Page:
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FEBRUARY 2017 ROUND
Title: Little Bee Eater Toss Moth In Air Before Swallowing
Goal: We were in Tanrangire National Park, the fourth day of our three week safari. We had drove most of this particular morning and were at the edge of the large Lormakau Swamp. My friend John who organized the trip is a bird photographer like me. As a result, we weren’t just after the big five. In fact, John knew our driver and had especially requested him, because they had built up a good relationship over John’s previous trips to East Africa. Both the guide/driver and John loved birds and shared that love with each other. On the most difficult sightings when they would disagree about the identification, I would keep a mental score card of who was right and periodically announce who was ahead. They were very competitive in a friendly way. John’s wife and I were keeping a bird species list as we went from National Park to National Park. During this particular moment, we were photographing a big bull elephant feeding on the edge of the swamp. On the hillside above the swamp where we were parked, there were several large bushes with open branches on top. Since we had been stationary for quite a while. The little bee-eaters resumed their hunting and sallying from these bushes. They came down the slope sparsely dotted with acacia trees. Important was staying put, this allowed the bee-eaters to become accustom to our presence. Because they were so close, both John and I were watching this particular bee-eater with our cameras trained on it. When it sallied out it would usually come back to the same perch; we didn’t attempt to track our cameras out trying to get an image of it flying. Our focus remain on the perch, when it came back with the moth, we were ready when it tossed the moth into the air, before eating. John and I got the shot. A fortune shot, yes, but those who are prepared and observant do get the prize.
Equipment / Source: Canon D7, 600 mm IS f4.0 lens, with a 1.4x Canon III teleconverter, 840 mm at 1/3200 of a sec, f6.3, ISO 1250, Pattern Metering, no flash.
Technique: 600 mm lens mounted on a bean bag from the top of A Safari Type Landover vehicle.
Processing: Some darkening of the background and slight reduction of overall contrast with Nik Viveza. Raw conversion with Photoshop ARC, some cropping.
Critique Image (only members of Study Group Two may critique this image)
JANUARY 2017 ROUND
Title: Lioness With Blood On Her Muzzle From A Fresh Wildebeest Kill
Goal: At all predator and lion kills I try to capture the best action. This image was from our second day at Ndutu. This morning on the hills above one end of marsh area we found three kills. The hyenas, jackals, vultures, and maribou stocks were on one wildebeest carcass. A few other lions were on a zebra carcass, and two lions were feeding on this just killed wildebeest carcass. Early in the morning, perhaps as dawn broke it seemed that the lions made three kills so they left one for the hyenas and vultures to fight over. Thus, having a relatively peaceful meal at the other kills. I learn that the lions lap up the blood first and they satiate themselves until their bellies become completely full. From a recent nature program, I also learn that lions have a very quick digestive system and process all that meat pretty quickly.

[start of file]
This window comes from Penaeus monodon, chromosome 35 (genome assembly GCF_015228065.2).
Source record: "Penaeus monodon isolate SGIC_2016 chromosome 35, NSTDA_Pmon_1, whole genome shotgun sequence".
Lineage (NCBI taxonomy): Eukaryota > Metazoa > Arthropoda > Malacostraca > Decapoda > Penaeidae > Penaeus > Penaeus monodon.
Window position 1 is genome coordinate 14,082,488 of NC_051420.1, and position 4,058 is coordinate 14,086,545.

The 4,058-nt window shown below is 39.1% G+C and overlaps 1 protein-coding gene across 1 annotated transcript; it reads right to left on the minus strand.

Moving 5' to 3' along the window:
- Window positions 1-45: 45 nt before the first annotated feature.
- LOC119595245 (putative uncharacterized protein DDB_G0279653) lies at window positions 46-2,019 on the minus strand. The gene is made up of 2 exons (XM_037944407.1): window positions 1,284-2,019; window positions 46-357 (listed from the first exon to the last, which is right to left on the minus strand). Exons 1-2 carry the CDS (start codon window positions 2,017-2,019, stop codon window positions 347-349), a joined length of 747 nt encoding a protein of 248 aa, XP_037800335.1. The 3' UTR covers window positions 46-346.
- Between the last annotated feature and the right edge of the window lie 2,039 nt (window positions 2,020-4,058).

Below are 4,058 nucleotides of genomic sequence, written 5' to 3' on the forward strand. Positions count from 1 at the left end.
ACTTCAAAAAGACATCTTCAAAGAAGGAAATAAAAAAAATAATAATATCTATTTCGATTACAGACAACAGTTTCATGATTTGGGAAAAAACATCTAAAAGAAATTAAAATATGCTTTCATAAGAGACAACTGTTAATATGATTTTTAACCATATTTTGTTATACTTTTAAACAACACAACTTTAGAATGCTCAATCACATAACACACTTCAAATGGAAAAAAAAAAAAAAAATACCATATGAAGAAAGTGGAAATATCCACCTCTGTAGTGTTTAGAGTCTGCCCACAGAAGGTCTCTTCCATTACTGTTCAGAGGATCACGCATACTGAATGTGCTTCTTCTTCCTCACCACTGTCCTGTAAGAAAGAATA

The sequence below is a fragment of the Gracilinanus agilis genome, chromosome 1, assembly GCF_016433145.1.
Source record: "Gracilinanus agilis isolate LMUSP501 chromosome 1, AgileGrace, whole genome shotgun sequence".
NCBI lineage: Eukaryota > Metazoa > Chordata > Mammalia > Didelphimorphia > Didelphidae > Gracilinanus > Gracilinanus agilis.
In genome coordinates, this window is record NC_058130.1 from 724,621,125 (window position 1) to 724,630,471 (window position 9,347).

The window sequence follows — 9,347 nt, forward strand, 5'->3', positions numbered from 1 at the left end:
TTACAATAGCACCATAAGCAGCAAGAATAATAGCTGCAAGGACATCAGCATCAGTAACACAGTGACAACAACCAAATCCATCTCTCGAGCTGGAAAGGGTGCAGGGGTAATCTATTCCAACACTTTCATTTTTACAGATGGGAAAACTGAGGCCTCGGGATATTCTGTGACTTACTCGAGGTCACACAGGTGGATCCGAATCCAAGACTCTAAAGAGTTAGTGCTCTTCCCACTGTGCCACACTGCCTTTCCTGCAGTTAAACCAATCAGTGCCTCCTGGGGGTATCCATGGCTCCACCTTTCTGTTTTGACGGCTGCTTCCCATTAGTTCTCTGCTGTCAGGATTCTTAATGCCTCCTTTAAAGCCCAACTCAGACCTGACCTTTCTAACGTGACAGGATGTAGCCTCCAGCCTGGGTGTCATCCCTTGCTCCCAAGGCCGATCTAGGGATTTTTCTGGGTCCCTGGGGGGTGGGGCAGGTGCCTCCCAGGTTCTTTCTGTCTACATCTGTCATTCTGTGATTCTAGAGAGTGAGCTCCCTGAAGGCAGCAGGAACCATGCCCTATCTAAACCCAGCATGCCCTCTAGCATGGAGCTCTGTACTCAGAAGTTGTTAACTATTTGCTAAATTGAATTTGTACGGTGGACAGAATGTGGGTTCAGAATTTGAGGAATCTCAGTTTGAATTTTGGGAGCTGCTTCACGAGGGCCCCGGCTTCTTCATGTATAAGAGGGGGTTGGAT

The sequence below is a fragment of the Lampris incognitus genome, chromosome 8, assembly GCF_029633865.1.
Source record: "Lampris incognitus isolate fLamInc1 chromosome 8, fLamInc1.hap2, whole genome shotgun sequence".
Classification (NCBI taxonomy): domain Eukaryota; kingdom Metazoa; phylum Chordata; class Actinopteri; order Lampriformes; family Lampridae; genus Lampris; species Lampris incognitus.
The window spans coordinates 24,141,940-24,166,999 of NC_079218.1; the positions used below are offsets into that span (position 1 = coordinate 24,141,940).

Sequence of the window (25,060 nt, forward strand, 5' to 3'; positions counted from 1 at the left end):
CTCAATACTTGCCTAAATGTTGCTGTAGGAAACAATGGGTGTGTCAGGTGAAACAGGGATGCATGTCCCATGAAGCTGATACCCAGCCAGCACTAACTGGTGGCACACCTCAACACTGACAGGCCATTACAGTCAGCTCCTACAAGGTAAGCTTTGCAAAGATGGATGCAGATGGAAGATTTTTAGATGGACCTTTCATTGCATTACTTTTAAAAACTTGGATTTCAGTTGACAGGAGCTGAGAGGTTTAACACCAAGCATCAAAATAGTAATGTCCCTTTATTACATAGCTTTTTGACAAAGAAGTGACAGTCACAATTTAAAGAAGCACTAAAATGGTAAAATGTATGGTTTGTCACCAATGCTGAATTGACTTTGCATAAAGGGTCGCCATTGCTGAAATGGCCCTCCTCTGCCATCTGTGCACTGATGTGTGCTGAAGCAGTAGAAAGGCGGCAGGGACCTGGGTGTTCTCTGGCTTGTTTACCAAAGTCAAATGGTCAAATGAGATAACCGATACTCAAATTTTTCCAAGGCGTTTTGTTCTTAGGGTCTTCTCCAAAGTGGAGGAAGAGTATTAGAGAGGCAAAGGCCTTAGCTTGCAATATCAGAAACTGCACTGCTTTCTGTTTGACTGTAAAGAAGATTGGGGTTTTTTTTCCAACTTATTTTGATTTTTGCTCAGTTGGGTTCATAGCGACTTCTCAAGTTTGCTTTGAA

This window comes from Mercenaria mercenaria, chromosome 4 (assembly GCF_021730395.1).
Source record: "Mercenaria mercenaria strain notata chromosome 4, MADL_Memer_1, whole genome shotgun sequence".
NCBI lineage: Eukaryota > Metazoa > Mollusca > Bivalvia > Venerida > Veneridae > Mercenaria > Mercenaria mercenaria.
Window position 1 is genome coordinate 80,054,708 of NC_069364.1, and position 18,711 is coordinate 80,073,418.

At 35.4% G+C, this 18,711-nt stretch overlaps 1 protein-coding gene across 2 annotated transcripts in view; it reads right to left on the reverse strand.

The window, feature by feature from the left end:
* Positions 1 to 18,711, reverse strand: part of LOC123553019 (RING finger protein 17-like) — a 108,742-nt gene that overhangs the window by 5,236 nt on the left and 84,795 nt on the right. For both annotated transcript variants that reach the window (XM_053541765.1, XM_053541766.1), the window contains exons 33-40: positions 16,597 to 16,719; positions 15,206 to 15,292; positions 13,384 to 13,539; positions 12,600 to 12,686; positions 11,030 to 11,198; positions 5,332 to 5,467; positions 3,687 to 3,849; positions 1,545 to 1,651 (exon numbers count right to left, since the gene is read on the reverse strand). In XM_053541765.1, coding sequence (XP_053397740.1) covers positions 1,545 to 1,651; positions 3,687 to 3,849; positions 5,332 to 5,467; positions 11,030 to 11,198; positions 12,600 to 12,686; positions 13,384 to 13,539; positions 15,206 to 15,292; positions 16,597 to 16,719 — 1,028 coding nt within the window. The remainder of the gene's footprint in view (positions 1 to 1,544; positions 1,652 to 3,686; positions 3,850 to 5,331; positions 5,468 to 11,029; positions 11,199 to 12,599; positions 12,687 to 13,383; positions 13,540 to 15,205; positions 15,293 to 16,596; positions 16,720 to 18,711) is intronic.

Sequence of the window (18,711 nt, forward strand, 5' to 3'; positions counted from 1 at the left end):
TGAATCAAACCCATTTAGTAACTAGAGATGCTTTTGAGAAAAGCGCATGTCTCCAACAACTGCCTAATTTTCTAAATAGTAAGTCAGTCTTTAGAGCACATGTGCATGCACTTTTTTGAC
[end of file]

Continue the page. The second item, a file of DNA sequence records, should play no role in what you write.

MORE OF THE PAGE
Equipment / Source: Canon 7D body with a 600mm f4.0 IS lens, at 1/640 sec, f16, at ISO 640, exposure, Aperture priority, Pattern or Evaluative Metering. Rear button focus.
Technique: 600 mm lens mounted on a bean bag from the top of A Safari Type Landover vehicle
Processing: I chose a 4x3 format to cropped out most of the Lioness on the left. I didn’t extra saturate the red color than what the raw file gave me. Used Define 2 luminosity mask to reduce noise in the green background. Also, used Nik software’s Raw Sharpening on the lioness and the wildebeest carcass.
Comments/Scores (N,T,P,E, Total)Critique Image (only members of Study Group Two may critique this image)
Review by Andy H.
Another successful action image Bruce. People don't realise how difficult it can be to capture such an image as although an everyday event finding the right angle and clear shot is not always easy. Her eyes are almost 'drugged' with the enjoyment of the meal.
My only wish is that there was some separation between the lioness and other lion, top LHS. Other than that, spot on.
N-3, T-3, P-3, E-0, Total-9
Review by bogdan B.
Photo is sharp and good exposed. The part of Lioness is distractive anyway.
N-3, T-3, P-2, E-0, Total-8
Review by Maria K.
This is strong story and good image technically but not very pleasant to look at –at least for me.